A fresh clash brewed Thursday between Hillary Clinton and Barack Obama over proposals to redo Florida's voided primary which could weigh heavily on the outcome of their White House brawl.
The campaigns jostled for position after Democratic leaders in the southern state released a blueprint for a postal primary, with a voting deadline of June 3.
The fierce rivals meanwhile both appeared in the Senate for votes, and in an intriguing encounter held a private and intense conversation which lasted for several minutes.
Later, Obama's campaign said he had agreed to debate Clinton twice before their next voting showdown, the Pennsylvania primary on April 22. The former first lady's camp is yet to confirm she will join the second encounter.
Both Florida and Michigan had their delegations to August's Democratic convention stripped after leapfrogging other states by holding primaries before "Super Tuesday" on February 5, in defiance of party rules.
Candidates largely stuck to a pledge not to campaign in the two states, but Democratic bosses fear they could alienate millions of general election voters by throwing out their primary ballots.
The Clinton camp said it preferred that nominating delegates be apportioned on the basis of the original vote -- a formula that would give Clinton a clear advantage -- but were open to other options.
"Our preference ... is to honor the elections that have already taken place in Florida as well as in Michigan," said campaign deputy communications chief Phil Singer.
"If that's not possible we believe there should be a redo of the vote."
Obama surrogates pushed back against the idea of a revote, and questioned whether a primary by mail was feasible, secure or fair.
Florida congressman Robert Wexler, who backs the Illinois senator, told Fox News that a new vote would be a "recipe for chaos."
"We will have two contested elections, rather than one."
Obama was meanwhile quoted by CBS News as saying that another proposal, to simply dole out the delegates on the basis of the original votes, "defies logic." He was not on the ballot in Michigan.
Florida Democratic chiefs outlined the plans in a memo to the presidential campaigns and national party leaders, arguing it was the only realistic way out of a convention nightmare.
"We have reexamined every potential alternative again. Only one stands out as fair, open, practical and feasible at this time," said the memo.
"We are positive that a combination vote-by-mail and in-person election can be conducted in the time available," it said.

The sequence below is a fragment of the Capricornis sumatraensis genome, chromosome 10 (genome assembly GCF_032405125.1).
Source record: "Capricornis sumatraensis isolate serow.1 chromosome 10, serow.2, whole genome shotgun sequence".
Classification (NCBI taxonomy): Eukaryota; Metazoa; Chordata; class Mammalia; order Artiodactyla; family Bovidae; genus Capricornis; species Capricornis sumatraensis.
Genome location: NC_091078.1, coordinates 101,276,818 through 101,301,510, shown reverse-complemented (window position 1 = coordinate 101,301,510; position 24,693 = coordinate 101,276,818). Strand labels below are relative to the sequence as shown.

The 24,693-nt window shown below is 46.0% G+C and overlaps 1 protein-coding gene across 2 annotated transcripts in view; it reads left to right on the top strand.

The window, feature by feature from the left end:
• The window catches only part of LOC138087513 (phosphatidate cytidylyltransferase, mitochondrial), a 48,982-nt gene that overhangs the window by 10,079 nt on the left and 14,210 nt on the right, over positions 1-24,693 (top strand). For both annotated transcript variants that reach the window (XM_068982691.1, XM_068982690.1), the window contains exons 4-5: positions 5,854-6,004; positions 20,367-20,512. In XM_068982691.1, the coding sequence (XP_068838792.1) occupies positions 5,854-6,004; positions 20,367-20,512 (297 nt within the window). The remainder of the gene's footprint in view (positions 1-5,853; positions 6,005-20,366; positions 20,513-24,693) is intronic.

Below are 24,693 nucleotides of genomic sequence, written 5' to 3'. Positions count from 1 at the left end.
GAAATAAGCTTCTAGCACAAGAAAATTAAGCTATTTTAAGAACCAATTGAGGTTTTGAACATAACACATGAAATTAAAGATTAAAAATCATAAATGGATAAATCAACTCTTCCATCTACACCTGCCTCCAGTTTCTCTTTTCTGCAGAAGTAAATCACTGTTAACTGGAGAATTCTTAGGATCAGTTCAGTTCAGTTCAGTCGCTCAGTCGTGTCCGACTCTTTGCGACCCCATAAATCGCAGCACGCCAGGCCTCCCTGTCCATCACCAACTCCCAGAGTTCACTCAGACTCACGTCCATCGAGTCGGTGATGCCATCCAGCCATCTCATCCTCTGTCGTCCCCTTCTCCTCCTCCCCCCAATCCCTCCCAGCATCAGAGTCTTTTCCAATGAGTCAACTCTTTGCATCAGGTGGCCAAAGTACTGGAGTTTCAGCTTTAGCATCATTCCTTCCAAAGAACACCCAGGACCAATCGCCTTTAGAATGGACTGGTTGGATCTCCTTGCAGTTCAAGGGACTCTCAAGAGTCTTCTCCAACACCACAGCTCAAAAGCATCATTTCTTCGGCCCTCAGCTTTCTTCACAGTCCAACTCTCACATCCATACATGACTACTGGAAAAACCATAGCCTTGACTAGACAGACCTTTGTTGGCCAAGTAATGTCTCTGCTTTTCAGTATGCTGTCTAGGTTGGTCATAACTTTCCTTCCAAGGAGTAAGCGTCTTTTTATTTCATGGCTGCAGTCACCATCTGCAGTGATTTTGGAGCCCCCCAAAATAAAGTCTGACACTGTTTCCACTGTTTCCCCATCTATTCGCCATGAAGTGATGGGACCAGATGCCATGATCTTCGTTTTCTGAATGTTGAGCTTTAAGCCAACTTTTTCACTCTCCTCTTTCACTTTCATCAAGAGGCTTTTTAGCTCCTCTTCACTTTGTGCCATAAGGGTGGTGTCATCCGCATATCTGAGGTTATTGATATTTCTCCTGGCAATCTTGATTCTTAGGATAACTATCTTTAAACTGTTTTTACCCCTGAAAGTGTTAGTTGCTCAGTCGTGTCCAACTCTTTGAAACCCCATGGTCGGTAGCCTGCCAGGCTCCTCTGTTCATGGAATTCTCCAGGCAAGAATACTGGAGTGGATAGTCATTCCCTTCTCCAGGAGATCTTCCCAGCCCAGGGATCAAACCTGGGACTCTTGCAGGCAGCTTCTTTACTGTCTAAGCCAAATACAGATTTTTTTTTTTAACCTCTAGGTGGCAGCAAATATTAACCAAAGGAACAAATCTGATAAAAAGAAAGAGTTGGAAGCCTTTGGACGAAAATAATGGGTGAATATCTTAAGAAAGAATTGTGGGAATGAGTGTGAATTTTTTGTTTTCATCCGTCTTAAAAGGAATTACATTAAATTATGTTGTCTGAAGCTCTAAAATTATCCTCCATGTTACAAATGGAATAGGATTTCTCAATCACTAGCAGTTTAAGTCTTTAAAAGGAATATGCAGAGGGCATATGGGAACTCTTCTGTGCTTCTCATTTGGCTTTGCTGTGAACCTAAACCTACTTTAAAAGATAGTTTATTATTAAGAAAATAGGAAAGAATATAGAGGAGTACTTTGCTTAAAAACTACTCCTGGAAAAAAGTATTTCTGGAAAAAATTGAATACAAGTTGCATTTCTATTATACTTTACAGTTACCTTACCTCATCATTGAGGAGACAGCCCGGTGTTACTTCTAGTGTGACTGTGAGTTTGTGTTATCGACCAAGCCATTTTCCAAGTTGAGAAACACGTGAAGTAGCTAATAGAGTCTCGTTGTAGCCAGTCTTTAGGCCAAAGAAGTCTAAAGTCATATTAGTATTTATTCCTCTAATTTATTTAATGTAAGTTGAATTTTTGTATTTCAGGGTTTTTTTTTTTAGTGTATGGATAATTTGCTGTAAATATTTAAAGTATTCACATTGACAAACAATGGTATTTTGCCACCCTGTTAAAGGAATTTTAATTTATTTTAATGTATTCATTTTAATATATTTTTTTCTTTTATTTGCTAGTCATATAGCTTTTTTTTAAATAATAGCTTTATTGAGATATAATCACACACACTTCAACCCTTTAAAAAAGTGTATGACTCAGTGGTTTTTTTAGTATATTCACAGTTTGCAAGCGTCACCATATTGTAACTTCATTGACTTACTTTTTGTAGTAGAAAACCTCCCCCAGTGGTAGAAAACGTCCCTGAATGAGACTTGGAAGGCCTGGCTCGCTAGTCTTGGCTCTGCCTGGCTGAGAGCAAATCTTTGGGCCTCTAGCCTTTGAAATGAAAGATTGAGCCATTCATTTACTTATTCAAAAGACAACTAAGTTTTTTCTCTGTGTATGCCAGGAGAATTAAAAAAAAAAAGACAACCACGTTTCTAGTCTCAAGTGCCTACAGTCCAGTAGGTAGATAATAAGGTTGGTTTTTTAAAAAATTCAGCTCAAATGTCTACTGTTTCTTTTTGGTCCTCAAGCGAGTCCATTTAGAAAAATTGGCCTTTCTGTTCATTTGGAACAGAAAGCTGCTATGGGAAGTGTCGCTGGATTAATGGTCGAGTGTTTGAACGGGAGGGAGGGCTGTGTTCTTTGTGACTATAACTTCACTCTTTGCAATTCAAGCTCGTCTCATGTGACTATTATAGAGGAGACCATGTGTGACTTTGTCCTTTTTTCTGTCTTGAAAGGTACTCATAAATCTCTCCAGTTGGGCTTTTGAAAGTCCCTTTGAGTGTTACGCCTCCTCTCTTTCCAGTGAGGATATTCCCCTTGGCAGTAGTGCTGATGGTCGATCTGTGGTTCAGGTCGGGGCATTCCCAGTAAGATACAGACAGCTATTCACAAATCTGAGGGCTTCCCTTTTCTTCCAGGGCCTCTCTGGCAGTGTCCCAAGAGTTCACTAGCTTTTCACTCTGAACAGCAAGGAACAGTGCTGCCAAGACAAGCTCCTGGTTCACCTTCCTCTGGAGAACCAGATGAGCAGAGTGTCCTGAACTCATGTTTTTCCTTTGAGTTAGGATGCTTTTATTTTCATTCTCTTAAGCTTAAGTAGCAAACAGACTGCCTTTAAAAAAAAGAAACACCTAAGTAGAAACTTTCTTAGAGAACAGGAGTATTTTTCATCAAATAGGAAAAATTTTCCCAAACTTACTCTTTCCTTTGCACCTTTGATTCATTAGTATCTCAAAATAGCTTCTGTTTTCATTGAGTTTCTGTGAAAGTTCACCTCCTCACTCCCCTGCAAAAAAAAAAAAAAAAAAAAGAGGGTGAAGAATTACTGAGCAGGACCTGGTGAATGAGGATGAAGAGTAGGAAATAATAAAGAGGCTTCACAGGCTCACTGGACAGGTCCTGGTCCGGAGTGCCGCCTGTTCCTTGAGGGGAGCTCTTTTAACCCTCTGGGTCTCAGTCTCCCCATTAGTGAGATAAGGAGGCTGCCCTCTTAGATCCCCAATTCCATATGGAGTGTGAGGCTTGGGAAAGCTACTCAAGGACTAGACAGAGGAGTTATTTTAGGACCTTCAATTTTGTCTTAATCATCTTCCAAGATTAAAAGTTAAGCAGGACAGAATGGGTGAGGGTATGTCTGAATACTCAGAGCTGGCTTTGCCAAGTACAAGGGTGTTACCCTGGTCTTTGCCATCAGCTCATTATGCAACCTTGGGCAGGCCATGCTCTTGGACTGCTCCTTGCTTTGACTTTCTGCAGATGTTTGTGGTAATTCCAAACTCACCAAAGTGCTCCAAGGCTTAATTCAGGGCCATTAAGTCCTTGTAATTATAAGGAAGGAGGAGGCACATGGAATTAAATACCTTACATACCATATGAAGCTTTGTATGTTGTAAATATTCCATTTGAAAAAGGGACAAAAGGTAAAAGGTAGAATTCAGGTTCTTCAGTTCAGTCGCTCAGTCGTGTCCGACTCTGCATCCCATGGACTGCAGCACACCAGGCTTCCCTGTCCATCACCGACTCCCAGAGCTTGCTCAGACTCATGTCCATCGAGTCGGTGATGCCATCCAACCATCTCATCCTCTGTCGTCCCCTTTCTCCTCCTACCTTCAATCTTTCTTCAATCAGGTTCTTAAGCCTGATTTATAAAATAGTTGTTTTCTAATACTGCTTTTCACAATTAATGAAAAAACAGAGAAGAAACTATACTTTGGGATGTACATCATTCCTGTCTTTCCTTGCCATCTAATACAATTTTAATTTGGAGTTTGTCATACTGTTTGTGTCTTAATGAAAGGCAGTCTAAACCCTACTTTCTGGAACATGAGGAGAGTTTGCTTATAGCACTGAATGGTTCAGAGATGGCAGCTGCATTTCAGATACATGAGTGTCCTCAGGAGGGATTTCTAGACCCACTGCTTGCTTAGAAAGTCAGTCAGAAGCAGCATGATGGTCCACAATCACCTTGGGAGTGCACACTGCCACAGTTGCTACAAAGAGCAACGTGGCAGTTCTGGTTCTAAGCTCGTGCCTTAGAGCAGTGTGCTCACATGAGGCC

The status of Florida and Michigan is crucial to the former first lady, as she seeks to cut Obama's current lead of around 120 nominating delegates.
She won the original Florida contest, in which 1.75 million votes were cast, by 50 to 33 percent. So Clinton would be favored to claim most of the state's 210 nominating delegates in a repeat primary.
Democrats in Michigan, where Clinton's was the only name on the ballot, are also considering plans for a repeat primary.
Even if the Florida and Michigan delegates are restored, neither Clinton nor Obama looks likely to reach the finish line of 2,025 delegates needed to capture the nomination.
That will leave the party's presidential nomination in the hands of "superdelegates," nearly 800 top party officials and lawmakers who can vote how they like at the convention.
The Democrats were still caught in the fallout of their latest racially tinged clashes, which prompted party heroine Geraldine Ferraro to step down as a member of Clinton's finance committee on Wednesday.
Ferraro had suggested that Obama had an advantage because he was black, sparking a tirade of charges and counter-charges between the two campaigns.
Addressing a largely African-American audience in Washington Wednesday night, Clinton pointedly apologized if some of her campaign's tactics had insulted black Democrats.
"I am sorry if anyone was offended. It was certainly not meant in any way to be offensive," she said, referring to remarks by her husband, ex-president Bill Clinton, who had likened Obama's campaign to civil rights leader Jesse Jackson's unsuccessful presidential efforts.
Obama's camp said the two televised debates would take place on April 16 in Philadelphia, and April 19 in North Carolina.
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